I think most people have been in a situation like this—though perhaps without the flamethrower part. If people talk to you a certain way, as if you fill a particular social role, it can be easy to play into that role, even if it’s alien, even if it’s not you. There’s commentary here about the way in which players take their actions for granted and the unrealistic protagonists who carry them out; in videogames, everybody talks to the player this way, and the player follows along. That is, of course, the idea.
When Brody spoke like a man who had never killed, who was afraid to die, I huddled in bushes and carefully, nervously darted out to dispatch lonesome, distracted enemies—fearful that alerting their allies would spell certain doom. Later, when the men and women of the island started to talk about me like a dangerous hunter of men, I carefully and methodically dismantled enemy outposts from afar. Finally, when Brody himself spoke like a man without fear, who now took murder for granted, a fact of life, I dove madly into combat and set the jungle aflame wherever I went.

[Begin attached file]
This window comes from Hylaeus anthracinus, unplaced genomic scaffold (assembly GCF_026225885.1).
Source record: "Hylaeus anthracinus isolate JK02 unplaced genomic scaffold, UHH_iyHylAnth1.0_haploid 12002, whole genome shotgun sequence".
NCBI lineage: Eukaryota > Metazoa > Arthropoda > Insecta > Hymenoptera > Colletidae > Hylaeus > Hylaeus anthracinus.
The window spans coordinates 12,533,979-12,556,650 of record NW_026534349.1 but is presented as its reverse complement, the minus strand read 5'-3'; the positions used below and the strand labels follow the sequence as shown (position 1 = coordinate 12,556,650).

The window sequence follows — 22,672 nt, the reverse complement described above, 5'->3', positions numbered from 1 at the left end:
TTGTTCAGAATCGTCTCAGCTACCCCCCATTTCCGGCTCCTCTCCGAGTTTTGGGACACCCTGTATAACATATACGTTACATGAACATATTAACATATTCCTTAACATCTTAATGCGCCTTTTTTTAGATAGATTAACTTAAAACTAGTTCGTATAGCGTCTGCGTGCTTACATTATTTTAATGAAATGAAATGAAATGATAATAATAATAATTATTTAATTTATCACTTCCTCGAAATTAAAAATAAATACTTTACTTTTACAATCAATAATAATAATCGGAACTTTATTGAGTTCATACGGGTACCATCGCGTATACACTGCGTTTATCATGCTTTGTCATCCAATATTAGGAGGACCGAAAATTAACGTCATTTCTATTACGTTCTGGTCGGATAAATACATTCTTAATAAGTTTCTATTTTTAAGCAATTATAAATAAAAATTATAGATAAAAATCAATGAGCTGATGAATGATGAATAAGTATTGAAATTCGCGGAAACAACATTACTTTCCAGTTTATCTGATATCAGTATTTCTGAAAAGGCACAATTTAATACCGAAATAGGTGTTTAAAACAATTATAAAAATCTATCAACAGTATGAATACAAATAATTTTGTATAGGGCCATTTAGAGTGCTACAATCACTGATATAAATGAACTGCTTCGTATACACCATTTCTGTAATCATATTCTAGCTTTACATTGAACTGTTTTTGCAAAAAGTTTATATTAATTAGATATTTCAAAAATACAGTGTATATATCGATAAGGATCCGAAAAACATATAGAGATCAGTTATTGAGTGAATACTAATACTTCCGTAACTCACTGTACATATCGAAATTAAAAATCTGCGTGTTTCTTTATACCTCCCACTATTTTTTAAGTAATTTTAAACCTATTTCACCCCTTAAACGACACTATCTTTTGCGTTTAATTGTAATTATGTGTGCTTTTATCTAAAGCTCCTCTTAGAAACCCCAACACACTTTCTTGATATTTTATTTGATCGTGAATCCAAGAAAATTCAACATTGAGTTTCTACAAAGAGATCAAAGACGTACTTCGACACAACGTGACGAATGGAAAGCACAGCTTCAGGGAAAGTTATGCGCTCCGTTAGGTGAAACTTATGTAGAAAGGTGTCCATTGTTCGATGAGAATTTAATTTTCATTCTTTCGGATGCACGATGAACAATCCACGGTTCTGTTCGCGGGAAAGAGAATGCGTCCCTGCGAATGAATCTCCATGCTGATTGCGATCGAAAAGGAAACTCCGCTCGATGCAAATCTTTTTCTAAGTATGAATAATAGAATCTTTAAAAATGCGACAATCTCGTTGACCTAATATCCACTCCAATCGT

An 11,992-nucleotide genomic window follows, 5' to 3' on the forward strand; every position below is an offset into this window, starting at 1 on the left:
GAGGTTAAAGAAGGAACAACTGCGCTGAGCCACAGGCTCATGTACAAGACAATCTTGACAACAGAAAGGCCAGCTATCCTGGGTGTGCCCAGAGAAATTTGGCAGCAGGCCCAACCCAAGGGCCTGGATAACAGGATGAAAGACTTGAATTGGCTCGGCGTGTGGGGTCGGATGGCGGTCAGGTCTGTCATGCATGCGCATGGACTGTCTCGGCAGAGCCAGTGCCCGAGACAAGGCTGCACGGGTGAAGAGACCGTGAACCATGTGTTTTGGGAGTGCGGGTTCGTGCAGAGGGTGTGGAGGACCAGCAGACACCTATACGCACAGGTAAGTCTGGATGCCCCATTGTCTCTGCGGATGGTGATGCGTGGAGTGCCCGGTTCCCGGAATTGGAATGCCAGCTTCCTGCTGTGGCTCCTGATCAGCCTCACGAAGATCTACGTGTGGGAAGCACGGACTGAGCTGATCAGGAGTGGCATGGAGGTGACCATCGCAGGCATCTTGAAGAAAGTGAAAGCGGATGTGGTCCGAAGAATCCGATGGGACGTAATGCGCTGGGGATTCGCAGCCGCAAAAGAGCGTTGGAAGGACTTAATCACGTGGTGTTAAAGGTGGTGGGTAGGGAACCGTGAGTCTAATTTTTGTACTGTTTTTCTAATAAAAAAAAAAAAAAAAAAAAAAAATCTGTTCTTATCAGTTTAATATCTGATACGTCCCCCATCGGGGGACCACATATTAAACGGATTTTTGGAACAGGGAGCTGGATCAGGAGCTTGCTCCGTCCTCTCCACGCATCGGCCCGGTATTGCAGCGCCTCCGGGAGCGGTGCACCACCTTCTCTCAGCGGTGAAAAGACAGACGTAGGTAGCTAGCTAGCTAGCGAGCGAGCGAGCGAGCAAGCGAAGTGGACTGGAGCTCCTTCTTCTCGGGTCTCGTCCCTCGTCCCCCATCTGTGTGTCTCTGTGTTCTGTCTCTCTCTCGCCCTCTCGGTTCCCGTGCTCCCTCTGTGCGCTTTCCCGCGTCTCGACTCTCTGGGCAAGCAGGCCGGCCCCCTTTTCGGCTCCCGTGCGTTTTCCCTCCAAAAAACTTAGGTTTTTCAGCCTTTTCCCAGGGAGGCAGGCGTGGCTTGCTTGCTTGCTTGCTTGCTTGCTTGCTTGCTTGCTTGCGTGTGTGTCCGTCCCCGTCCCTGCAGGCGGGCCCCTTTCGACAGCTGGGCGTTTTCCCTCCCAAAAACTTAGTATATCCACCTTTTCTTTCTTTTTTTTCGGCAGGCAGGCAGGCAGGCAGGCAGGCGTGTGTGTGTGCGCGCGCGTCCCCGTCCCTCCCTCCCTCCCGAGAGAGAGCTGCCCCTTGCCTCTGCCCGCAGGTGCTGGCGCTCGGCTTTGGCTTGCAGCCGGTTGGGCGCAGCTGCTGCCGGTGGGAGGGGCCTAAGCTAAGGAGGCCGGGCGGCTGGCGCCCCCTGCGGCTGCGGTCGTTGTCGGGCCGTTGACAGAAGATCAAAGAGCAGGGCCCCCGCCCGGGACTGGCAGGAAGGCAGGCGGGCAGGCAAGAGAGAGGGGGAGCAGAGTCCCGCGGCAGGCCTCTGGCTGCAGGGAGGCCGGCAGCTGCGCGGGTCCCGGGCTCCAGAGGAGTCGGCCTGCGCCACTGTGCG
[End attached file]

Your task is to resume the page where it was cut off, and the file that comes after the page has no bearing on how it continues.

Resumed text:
This is where Far Cry 3 excels. It builds the character and the experience together; subtly when necessary, and over the top when appropriate.
Through the leveling system there’s a synergy between the path of the player and the path of Brody. A reasonably robust series of player perks unlock increasingly deadly abilities, such that Brody goes from a fragile fighter who must hide to survive to a devastating war master who sweeps through enemy ranks with ease. There’s a wealth of abilities to unlock through standard leveling, complimented by a more actively driven crafting system that requires the player to hunt island wildlife to progress.